The late Flora Johnson of Atwater shared the tradition with her own children in the 1960s, and her daughter passed it along to Johnson’s grandson. When Johnson noticed how much the elf’s visits thrilled the child, she got the idea of sharing the tradition with other children.
So in 1984, at age 60, Johnson wrote the story of an elf called Christopher Pop-In-Kins and started making elf dolls by hand, which were packaged with the book and sold locally. Over the years, she made an estimated 10,000 dolls, and eventually the kitchen-table enterprise grew into Pop-In-Kins Ltd., a company in Alliance that markets the dolls and books through independent retailers and Amazon.com, said Ed Kuntzman, the company’s vice president of creative services.
Johnson was so insistent on maintaining the enchantment that she asked retailers to keep her products behind the counter, shielded from little eyes, said Kuntzman’s brother Dave, the company’s president. “We’re trying to maintain the magic that Flora always wanted the elf to have,” he said.
Pop-In-Kins has since expanded on Christopher’s story to include a little sister, Christina Marie, and her cat, Mittens. Many families have all three come to visit, Ed Kuntzman said.
In recent years, however, the Pop-In-Kins characters have been eclipsed by the Elf on the Shelf, the brand popularized by Georgia resident Carol Aebersold and her twin daughters, Chanda Bell and Christa Pitts.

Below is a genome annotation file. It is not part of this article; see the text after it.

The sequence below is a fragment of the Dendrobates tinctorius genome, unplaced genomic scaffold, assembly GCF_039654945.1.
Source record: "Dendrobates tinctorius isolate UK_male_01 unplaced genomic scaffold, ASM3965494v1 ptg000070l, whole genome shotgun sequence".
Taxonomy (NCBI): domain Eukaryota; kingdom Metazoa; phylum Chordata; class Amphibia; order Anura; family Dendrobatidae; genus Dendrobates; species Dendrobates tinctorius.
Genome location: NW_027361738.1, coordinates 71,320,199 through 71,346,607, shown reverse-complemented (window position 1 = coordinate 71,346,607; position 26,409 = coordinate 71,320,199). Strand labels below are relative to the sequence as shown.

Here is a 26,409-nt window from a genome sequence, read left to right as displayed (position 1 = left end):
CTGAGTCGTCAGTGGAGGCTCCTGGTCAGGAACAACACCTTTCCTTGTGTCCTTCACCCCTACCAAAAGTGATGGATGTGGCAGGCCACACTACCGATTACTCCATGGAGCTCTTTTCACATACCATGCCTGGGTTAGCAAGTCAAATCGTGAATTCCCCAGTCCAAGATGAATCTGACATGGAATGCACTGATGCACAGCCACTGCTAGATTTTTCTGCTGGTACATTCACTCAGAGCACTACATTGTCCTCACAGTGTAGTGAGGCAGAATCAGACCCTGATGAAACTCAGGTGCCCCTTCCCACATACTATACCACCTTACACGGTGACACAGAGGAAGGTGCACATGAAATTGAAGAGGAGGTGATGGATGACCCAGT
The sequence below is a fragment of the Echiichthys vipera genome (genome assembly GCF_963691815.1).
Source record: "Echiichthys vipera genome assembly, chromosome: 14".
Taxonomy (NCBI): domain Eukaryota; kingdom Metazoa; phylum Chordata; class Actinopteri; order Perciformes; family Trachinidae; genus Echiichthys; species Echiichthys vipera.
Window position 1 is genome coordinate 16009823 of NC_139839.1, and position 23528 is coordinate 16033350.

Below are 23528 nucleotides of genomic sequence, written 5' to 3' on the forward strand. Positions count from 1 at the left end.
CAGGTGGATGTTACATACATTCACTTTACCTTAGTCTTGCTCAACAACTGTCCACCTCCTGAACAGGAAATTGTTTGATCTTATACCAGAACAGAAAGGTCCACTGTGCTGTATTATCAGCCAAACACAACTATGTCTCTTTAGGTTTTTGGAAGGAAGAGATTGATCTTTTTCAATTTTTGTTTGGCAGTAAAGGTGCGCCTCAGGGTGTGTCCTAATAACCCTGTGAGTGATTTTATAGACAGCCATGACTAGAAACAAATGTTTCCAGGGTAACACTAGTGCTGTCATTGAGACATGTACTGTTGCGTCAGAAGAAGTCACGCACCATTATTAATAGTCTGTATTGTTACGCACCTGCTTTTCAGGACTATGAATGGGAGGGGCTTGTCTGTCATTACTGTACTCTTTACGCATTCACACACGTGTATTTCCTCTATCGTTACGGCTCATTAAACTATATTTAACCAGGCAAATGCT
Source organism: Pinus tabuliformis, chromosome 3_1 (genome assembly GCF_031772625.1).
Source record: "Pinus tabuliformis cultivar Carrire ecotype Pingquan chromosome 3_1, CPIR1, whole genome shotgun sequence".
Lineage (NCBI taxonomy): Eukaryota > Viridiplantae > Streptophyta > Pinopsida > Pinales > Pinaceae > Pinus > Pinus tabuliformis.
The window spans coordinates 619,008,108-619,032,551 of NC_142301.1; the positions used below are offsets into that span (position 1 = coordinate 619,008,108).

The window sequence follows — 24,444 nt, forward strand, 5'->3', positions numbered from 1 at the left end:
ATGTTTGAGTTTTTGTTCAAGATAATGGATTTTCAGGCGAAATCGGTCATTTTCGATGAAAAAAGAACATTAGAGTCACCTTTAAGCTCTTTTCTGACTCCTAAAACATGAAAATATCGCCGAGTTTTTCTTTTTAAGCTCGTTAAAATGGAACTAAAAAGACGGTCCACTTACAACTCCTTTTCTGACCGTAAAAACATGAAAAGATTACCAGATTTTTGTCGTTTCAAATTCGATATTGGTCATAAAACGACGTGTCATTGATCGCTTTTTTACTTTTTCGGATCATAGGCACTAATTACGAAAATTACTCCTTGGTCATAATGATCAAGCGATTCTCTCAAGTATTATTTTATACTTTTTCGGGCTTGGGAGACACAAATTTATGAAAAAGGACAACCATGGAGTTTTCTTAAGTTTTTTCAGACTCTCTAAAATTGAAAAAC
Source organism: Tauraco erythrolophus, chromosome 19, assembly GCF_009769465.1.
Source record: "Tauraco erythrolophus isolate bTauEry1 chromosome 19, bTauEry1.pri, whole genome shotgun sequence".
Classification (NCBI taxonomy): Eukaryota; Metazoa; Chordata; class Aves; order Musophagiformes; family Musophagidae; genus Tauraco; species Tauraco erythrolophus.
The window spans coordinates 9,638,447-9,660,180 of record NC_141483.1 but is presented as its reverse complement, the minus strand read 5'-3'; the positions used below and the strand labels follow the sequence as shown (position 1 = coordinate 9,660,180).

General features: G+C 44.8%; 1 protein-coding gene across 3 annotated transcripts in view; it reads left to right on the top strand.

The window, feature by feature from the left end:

Aebersold, like Johnson, made an elf part of her family’s Christmas ritual when her children were small. Years later, she teamed with Bell to write the book The Elf on the Shelf: A Christmas Tradition, which the women self-published and marketed along with the knee-hugging elf dolls that were popular in the 1960s.
Rules and rituals
Certain rules and rituals surround the elf tradition. The Elf on the Shelf makers insist their dolls must be named before their magic can be unleashed, and the company’s website allows families to register their elves. And both the shelf elves and the Pop-In-Kins come with a stern warning: Humans must not touch the elves, or their magic might disappear.
VanNatta made the mistake of violating the no-touching rule once, and her son caught her. She explained to him that she’d made a bad choice because she was upset about the children’s behavior that day and wanted to shield them by preventing Buddy from going back North and reporting their misdeeds to Santa.
(Note to parents: Sprinkling cinnamon near the elf serves as an antidote to skin contact from the clueless or curious. And what if your elf fails to move during the night? Well, it’s just in one of its favorite spots and wants to hang out there a little longer.)
Playing host to an elf requires a certain degree of diligence on the part of the adults. VanNatta said she has awakened in the middle of the night with the realization that she hadn’t properly attended to her elf. And when she and her husband were serving their regular weekend duty with the Air Force Reserve earlier this month, she texted the baby sitter to remind her about Buddy’s care.
Some parents scoff at that commitment, Murphy said. “Oh, you’re one of those parents,” she’s been told.
She shrugs that off with a laugh.
“I think it’s all what you make of it,” she said.
And she chooses to make it fun.